Something I’ve heard more than a few times is how difficult it can sometimes be to sing and play ukulele at the same time. I will say that it does become easier over time, as most things do, but there are some things you can practice to speed up the process so you’re singing and playing your favorite songs on ukulele.
The main challenge with playing and singing at the same time is that you have two different rhythms happening: 1) the rhythm of your strumming, and then 2) the rhythm of the melody.
What we need to do is develop an independency between our strumming rhythm and our singing rhythm.
In other words, we need to be so comfortable with our strumming that we don’t even have to think about it. This allows us to sing how we please and not have our strumming pattern dictated by the rhythm of our vocal melody.
Here are some ways we can practice this.
1.) Practice Strumming With a Metronome
Before I played ukulele, I played guitar, and when I was learning guitar, I would always hear, “If you want better timing and rhythm, practice with a metronome.” I dismissed this for so long because I thought a metronome felt “restrictive” and made me a worse player. The truth was that I wasn’t very good and the metronome wasn’t nice enough to lie to me!
At first, a metronome will feel a bit uncomfortable. Probably very uncomfortable. You will probably want to ebb and flow with your timing, but the metronome won’t let you. It won’t let you take pauses between chord changes because it will keep on going. This is good because it makes you become consistent and steady in your timing. These are the most important aspects of rhythm.
If you spend 10 minutes of practice a day with a simple strumming pattern and a metronome, after a couple weeks, you will notice significant improvements in your timing. I was surprised and I think you will be too.
2.) Hum First, Then Sing
Once you’ve practiced strumming with a metronome, you should be at a point where you are sticking to a consistent strumming pattern no matter what. When you feel yourself getting to this point, it’s good to apply this to a song.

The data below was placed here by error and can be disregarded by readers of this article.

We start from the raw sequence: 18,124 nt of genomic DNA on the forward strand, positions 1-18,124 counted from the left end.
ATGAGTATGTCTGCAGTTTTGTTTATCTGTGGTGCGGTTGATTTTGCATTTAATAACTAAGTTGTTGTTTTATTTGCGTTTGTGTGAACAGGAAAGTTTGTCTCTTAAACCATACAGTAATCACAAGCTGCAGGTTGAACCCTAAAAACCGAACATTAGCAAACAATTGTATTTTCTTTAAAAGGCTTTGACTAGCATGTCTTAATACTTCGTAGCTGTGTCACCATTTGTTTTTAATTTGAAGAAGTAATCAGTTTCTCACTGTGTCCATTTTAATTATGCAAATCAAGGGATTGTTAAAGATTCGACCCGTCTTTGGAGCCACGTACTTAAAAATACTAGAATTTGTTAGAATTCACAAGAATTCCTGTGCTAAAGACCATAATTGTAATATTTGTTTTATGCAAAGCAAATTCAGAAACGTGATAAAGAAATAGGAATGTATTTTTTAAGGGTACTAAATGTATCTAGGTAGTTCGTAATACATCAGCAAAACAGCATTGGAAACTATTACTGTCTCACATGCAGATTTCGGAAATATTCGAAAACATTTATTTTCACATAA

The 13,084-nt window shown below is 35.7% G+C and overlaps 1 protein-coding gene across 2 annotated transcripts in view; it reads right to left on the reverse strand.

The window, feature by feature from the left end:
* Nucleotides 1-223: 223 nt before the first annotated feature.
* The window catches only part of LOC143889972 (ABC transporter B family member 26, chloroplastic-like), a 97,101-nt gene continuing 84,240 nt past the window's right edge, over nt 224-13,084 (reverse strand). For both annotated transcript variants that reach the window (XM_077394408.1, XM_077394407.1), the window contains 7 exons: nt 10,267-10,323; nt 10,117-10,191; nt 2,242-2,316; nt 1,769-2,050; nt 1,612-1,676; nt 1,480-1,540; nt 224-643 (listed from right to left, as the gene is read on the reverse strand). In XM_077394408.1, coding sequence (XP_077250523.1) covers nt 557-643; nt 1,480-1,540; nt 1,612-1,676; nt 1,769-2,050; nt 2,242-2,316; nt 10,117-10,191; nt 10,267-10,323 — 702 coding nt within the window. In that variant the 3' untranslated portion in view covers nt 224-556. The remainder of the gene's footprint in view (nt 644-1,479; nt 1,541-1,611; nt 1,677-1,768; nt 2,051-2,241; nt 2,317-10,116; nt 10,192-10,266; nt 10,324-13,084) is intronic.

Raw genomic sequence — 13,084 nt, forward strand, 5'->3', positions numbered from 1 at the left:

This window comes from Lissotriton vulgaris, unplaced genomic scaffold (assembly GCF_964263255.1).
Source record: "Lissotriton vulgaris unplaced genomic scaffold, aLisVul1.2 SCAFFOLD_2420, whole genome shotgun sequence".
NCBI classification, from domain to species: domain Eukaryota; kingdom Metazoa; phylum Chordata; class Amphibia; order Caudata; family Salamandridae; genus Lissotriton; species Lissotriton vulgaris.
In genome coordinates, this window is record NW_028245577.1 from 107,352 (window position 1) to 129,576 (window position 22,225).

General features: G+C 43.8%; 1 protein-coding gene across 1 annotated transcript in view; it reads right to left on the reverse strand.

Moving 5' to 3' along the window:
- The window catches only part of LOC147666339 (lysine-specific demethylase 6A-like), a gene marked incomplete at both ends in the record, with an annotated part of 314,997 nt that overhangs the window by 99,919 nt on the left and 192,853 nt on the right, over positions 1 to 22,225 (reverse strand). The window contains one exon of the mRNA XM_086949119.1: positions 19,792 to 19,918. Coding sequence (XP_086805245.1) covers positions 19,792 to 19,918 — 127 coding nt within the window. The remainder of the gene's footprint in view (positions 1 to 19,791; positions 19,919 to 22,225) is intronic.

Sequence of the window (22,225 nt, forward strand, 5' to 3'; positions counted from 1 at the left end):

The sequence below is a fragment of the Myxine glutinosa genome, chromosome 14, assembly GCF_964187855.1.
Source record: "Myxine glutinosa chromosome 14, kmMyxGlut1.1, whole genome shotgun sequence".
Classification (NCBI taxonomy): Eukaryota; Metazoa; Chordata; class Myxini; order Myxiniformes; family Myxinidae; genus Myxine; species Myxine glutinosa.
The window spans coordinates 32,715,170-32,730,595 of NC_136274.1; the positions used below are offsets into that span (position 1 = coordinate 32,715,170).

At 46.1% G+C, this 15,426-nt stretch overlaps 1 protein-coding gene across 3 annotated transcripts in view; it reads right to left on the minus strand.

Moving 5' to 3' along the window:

When it comes to singing the song, sometimes I like to “ghost hum” the melody. This means I will hum the parts of the melody over my strumming pattern, and then when I feel the melody line pull away from the rhythm of my strumming, I will stop humming so I can continue to keep good rhythm, or I will stop, slow the song down and practice humming through that passage.
This allows me to get used to any chord changes or weird parts of the melody. If I feel the rhythm of my strumming rub in a really bad way with my singing, I might sometimes stop strumming for a measure and just sing through the measure. However, I do this while trying to keep time.
The idea is as you get used to humming different parts of the melodies you’ll gradually become comfortable with singing the song loud and strong.
3.) Play Ukulele With Other People
A metronome doesn’t lie to you, and your friends won’t either (well, at least you hope so!). Whenever you play ukulele with other people, you are forced to find a rhythm or a strumming pattern that fits with the other person’s strumming pattern. You have to work together.
This also allows you to take turns singing. You have another person who isn’t singing to hold you accountable to the rhythm and strumming pattern of a song, so if you get a little bit off that other person can help you stay on track.
If you wish to become better at playing and singing at the same time, the best thing you can do is continue to practice your strumming and rhythm. The more comfortable and consistent you are with your strumming, the less you have to think about it, which means you can direct more attention to your singing.
What tips do you have for singing and playing ukulele at the same time? I’d love to hear your ideas!
If you want more lessons on strumming, be sure to check out my video “Ukulele Strumming Patterns for Beginners.”